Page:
What Causes Cirrhosis of the Liver?

What Causes Cirrhosis of the Liver?

Cirrhosis of the liver is a late stage of scarring (fibrosis) of the liver caused by many forms of liver diseases and conditions, such as hepatitis and chronic alcoholism. Each time your liver is injured, it tries to repair itself. In the process, scar tissue forms. As the cirrhosis progresses, more and more scar tissue forms, making it difficult for the liver to function.

Chronic alcoholism and hepatitis C are the most common causes of cirrhosis in the United States. Hepatitis C is a virus that infects the liver. Other causes include fatty liver disease and chronic hepatitis B.

Cirrhosis occurs in response to liver injury, which can be caused by a range of conditions, including:

  • Alcohol abuse: Long-term and heavy alcohol consumption can lead to alcoholic liver disease, one of the leading causes of cirrhosis.
  • Chronic viral hepatitis: Chronic infection with hepatitis B, hepatitis C, or other less common hepatitis viruses can cause liver inflammation and damage, leading to cirrhosis over time.
  • Non-alcoholic fatty liver disease (NAFLD): This condition is characterized by the accumulation of fat in the liver in people who do not consume excessive alcohol. Over time, NAFLD can progress to cirrhosis.
  • Autoimmune hepatitis: In autoimmune hepatitis, the body’s immune system attacks the liver, leading to chronic inflammation and eventual cirrhosis.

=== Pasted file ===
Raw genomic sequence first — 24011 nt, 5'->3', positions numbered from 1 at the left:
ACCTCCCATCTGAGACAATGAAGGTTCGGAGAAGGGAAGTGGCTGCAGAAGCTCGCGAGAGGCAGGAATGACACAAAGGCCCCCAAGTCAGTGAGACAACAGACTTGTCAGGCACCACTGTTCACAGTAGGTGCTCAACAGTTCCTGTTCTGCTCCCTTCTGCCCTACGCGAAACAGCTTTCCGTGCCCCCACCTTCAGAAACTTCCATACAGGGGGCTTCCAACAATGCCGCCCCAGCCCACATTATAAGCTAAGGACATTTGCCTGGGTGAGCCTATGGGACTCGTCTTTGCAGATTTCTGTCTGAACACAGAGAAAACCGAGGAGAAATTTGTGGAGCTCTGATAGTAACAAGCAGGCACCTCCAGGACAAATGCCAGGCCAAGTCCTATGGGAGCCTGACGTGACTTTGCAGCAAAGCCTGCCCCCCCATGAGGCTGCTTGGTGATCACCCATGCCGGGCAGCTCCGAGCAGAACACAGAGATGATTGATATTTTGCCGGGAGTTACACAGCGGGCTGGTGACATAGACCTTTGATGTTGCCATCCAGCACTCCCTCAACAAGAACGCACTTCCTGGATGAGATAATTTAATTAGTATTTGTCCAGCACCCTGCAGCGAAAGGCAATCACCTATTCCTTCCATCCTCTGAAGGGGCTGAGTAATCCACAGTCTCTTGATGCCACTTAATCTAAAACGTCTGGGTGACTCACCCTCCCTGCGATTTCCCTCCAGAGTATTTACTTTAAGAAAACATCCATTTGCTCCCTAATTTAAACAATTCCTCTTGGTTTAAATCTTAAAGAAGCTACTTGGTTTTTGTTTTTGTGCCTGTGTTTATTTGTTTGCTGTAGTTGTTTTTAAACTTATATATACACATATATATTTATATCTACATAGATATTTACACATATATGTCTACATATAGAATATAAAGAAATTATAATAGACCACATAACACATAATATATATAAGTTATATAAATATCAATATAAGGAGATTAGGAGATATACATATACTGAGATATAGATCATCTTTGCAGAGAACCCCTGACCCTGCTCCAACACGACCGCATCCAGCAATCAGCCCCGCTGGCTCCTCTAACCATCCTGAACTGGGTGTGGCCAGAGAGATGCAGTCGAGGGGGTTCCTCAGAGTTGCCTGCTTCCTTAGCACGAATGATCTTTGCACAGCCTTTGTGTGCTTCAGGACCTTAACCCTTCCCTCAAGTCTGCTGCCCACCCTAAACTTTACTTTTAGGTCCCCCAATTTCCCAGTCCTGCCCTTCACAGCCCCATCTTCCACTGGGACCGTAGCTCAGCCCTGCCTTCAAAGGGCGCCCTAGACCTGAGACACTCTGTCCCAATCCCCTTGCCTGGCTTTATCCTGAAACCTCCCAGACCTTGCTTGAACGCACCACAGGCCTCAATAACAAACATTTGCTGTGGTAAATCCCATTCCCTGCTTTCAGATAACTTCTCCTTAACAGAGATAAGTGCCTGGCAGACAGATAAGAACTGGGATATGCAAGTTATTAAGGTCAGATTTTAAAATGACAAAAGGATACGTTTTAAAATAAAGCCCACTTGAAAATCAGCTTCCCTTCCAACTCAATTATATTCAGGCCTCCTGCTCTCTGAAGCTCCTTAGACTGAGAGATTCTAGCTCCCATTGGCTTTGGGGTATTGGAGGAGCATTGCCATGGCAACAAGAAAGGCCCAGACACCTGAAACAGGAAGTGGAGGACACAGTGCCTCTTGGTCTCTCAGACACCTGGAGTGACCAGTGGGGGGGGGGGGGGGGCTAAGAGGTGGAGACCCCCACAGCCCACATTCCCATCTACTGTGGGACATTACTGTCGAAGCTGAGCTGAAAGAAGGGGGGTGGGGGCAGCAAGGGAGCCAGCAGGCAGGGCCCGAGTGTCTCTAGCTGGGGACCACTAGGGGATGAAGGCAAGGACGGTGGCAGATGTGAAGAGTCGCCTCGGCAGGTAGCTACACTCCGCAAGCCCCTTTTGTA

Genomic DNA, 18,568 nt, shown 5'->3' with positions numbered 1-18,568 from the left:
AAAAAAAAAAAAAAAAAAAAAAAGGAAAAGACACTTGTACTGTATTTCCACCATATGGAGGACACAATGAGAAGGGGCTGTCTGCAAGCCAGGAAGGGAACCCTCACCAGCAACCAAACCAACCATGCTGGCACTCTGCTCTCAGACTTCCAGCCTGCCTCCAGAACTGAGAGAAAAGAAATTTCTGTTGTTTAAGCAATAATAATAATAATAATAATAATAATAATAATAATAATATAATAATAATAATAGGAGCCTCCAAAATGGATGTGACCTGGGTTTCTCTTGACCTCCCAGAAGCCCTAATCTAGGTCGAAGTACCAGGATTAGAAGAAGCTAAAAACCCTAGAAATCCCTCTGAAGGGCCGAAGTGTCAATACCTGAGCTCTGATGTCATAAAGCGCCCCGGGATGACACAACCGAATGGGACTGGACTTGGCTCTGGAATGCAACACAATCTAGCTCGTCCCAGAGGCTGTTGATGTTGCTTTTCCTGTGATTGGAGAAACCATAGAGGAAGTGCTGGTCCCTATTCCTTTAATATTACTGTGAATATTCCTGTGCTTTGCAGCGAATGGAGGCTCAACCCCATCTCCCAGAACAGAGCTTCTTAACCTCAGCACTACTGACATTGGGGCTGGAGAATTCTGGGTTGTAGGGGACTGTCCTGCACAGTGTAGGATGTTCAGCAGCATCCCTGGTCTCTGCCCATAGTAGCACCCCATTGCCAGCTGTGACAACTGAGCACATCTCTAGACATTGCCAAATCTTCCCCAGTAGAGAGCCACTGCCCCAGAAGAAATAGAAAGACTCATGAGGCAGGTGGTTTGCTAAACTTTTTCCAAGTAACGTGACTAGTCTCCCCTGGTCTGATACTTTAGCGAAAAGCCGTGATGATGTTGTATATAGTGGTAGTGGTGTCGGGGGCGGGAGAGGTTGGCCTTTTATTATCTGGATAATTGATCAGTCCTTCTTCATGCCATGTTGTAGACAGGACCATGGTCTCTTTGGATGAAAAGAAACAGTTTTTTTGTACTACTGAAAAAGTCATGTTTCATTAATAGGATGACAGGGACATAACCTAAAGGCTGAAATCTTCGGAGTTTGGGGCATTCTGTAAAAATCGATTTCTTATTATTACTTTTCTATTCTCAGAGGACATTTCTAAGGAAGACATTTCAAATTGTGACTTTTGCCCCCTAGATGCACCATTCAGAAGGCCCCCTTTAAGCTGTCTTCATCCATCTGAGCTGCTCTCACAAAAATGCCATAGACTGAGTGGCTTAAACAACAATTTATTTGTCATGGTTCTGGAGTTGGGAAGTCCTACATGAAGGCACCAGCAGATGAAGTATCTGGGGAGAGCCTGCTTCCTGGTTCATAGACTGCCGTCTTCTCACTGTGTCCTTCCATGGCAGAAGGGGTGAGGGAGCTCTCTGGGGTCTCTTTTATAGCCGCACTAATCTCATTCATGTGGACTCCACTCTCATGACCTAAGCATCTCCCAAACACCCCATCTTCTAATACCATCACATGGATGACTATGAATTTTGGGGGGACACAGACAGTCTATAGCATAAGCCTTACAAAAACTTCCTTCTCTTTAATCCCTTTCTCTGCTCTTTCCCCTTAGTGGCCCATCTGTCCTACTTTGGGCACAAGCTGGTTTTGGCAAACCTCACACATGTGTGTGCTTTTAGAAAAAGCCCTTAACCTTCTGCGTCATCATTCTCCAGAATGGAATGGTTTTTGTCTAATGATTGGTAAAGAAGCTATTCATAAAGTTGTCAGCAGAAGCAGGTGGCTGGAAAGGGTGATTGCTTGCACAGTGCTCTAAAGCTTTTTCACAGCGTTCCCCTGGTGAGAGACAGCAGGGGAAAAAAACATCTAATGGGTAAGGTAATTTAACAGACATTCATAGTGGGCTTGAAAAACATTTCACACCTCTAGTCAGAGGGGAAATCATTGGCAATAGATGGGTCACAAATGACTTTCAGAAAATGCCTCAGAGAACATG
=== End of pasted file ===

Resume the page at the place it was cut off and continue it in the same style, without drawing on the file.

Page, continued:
• Genetic disorders: Certain genetic conditions, such as hemochromatosis (excessive iron accumulation in the liver) and Wilson’s disease (abnormal copper metabolism), can cause cirrhosis.
  • Biliary obstruction: Long-term blockage of the bile ducts can lead to liver damage and cirrhosis. This blockage can result from conditions like primary biliary cirrhosis, primary sclerosing cholangitis, or bile duct strictures.
  • Drugs and toxins: Prolonged exposure to certain medications, toxins, and chemicals can cause liver damage and eventually cirrhosis.

It’s important to note that cirrhosis is a serious condition that can progress over time and may lead to liver failure. Early detection and management of the underlying causes can help prevent or slow down the progression of cirrhosis. If you suspect you or someone you know may have liver-related issues, it’s crucial to seek medical advice and evaluation from a healthcare professional.

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